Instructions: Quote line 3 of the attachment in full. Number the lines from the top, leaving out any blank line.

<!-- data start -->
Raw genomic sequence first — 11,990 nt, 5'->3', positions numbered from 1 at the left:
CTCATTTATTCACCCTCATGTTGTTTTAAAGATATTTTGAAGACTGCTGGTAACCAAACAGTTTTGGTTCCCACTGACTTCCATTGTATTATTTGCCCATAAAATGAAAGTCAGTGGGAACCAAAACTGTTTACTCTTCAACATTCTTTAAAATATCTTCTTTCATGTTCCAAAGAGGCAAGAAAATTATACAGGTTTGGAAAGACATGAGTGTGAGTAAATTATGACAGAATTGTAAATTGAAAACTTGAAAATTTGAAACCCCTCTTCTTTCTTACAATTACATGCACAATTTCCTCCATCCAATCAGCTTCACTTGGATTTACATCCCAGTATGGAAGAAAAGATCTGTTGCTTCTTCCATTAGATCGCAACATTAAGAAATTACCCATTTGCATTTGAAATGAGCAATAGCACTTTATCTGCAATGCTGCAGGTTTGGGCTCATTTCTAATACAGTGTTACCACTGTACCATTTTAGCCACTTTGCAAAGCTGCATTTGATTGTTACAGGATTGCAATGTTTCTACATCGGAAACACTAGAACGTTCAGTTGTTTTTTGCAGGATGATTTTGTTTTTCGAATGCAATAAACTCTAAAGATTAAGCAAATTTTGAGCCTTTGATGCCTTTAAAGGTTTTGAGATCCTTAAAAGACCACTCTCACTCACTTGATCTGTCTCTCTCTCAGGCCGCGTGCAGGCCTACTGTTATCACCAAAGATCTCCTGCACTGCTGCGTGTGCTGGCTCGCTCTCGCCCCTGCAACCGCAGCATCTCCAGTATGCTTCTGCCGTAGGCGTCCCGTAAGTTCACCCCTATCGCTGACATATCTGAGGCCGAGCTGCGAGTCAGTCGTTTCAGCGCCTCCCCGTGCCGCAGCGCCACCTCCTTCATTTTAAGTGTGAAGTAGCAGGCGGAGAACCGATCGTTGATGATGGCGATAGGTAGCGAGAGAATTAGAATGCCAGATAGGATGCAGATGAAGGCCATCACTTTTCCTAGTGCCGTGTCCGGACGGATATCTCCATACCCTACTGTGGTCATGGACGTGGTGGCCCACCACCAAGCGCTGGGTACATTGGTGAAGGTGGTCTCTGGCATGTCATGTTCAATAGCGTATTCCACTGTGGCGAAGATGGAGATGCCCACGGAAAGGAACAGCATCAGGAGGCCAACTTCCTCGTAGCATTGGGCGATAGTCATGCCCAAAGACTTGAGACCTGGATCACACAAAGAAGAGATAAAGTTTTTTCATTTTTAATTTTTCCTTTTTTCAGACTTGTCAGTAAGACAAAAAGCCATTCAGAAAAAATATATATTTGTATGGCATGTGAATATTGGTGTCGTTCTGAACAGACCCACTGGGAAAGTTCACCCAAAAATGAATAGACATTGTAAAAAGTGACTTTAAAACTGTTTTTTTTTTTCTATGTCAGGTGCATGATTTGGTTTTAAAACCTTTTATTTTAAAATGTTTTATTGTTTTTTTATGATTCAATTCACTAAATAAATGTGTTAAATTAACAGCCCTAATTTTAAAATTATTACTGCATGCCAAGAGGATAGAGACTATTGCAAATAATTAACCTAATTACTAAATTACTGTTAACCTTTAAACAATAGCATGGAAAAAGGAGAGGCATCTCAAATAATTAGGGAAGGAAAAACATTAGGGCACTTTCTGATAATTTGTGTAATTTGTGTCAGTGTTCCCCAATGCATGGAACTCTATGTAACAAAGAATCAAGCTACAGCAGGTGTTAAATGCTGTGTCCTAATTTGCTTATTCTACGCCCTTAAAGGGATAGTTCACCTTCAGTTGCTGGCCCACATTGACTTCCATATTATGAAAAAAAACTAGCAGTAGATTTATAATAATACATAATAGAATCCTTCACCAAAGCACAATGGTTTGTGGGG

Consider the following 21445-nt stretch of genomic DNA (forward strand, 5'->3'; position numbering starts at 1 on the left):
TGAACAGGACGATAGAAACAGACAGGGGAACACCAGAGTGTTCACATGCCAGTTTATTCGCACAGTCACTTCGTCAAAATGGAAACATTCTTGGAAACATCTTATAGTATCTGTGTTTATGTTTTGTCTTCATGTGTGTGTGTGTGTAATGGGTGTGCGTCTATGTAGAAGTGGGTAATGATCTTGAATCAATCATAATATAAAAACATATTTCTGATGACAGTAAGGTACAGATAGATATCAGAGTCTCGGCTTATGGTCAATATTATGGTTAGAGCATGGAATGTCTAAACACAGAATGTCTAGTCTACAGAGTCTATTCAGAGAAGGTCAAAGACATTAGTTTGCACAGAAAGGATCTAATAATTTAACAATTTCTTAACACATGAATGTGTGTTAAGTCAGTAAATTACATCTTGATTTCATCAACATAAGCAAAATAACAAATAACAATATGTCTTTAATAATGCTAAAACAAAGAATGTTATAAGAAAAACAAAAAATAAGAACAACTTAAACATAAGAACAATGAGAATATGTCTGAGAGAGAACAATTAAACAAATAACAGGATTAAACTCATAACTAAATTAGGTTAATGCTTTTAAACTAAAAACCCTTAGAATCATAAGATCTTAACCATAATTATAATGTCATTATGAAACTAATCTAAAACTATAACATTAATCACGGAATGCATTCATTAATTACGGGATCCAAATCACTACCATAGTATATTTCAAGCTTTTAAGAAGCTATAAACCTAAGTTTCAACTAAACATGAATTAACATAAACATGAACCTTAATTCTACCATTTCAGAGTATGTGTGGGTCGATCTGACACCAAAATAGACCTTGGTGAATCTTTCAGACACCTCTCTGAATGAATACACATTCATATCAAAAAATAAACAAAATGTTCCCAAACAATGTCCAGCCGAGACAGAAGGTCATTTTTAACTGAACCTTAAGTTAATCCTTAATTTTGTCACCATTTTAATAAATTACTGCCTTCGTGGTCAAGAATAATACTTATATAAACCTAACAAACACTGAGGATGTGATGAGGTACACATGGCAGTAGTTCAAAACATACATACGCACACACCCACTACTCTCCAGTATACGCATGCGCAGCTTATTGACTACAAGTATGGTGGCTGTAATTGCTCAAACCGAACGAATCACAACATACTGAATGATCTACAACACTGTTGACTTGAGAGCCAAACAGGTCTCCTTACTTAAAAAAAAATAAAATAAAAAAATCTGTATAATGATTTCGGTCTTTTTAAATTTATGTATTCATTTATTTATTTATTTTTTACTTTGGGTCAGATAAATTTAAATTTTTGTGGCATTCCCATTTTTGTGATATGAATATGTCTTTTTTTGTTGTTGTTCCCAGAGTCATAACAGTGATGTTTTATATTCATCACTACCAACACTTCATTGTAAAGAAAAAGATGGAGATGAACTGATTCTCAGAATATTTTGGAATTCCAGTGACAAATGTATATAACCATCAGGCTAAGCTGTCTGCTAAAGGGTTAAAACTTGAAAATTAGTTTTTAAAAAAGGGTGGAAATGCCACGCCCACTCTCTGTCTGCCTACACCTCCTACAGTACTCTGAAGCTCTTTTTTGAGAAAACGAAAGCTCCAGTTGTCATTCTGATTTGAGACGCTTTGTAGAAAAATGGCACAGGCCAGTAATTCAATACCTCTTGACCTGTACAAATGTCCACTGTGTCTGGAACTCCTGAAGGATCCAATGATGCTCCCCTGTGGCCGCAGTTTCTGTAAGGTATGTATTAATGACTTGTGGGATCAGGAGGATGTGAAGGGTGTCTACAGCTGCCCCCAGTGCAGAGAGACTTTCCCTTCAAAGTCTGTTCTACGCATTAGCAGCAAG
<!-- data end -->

Consider the following 21445-nt stretch of genomic DNA (forward strand, 5'->3'; position numbering starts at 1 on the left):